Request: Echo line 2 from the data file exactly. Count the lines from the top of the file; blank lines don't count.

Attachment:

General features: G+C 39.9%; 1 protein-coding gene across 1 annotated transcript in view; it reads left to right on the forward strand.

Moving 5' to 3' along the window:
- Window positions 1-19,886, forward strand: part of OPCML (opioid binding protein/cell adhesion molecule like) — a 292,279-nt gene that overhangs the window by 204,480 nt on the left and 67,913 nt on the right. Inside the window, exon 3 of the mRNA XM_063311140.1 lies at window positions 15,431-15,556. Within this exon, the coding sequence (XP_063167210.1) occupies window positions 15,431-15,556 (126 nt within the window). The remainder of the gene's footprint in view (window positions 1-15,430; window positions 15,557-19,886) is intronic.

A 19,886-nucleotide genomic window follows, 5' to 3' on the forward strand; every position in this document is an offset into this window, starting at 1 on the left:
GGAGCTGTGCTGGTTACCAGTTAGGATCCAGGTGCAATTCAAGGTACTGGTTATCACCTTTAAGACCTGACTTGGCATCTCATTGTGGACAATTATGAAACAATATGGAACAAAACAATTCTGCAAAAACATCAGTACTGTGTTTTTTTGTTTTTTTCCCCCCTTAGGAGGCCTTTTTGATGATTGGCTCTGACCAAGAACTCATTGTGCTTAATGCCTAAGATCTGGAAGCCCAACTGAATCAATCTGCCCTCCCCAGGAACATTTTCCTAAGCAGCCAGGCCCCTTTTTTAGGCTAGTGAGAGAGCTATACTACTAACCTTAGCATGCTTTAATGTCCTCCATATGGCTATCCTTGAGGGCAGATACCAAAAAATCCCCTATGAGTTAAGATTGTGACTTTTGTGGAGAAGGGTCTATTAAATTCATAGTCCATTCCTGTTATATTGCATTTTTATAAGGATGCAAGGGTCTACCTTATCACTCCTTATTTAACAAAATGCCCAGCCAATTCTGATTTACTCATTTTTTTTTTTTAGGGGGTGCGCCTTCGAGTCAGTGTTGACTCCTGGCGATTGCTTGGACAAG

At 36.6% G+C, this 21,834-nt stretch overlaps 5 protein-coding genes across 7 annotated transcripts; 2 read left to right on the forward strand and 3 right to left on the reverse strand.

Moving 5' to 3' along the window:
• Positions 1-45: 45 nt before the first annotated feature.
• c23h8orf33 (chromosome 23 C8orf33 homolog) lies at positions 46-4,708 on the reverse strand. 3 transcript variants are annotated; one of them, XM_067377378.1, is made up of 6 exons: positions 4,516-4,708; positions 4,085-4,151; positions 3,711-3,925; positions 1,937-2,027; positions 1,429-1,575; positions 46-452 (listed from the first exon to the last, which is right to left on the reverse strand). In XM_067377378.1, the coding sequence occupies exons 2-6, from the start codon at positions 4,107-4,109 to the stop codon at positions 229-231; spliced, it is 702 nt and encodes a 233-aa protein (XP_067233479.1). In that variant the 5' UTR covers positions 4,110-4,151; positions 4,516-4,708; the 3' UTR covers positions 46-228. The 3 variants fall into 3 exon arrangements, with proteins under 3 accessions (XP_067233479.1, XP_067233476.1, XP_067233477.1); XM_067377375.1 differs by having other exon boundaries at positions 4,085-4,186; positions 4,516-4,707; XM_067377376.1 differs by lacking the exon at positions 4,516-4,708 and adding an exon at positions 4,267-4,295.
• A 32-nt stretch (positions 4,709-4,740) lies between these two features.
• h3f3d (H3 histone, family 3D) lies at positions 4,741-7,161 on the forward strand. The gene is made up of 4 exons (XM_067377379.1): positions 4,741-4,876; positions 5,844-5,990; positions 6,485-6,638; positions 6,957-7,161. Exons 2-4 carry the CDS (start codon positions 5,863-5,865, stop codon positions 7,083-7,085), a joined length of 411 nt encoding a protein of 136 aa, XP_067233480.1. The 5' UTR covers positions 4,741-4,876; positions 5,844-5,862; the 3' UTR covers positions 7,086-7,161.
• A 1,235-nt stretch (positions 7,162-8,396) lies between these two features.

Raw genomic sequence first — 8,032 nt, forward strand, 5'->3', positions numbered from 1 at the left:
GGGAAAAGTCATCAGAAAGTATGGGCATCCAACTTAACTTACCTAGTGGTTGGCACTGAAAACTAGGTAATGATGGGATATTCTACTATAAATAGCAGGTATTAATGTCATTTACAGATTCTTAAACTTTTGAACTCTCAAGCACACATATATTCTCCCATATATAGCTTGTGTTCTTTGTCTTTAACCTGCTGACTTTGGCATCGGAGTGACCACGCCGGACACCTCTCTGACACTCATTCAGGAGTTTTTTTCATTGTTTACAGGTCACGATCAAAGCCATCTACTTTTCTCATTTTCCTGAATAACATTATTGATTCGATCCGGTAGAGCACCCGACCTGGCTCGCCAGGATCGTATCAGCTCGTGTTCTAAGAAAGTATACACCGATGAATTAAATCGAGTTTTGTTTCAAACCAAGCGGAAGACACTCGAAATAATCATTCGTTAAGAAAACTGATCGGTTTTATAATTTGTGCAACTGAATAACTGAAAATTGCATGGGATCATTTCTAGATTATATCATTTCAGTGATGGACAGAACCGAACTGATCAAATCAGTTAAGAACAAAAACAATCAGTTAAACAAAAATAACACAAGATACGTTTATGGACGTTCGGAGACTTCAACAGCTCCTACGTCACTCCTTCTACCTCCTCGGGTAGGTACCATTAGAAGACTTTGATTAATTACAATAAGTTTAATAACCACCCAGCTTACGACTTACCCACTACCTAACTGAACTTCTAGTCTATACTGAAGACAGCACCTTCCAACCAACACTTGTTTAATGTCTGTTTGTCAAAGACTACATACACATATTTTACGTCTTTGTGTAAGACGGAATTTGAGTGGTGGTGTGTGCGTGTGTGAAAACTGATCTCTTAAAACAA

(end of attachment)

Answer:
Moving 5' to 3' along the window: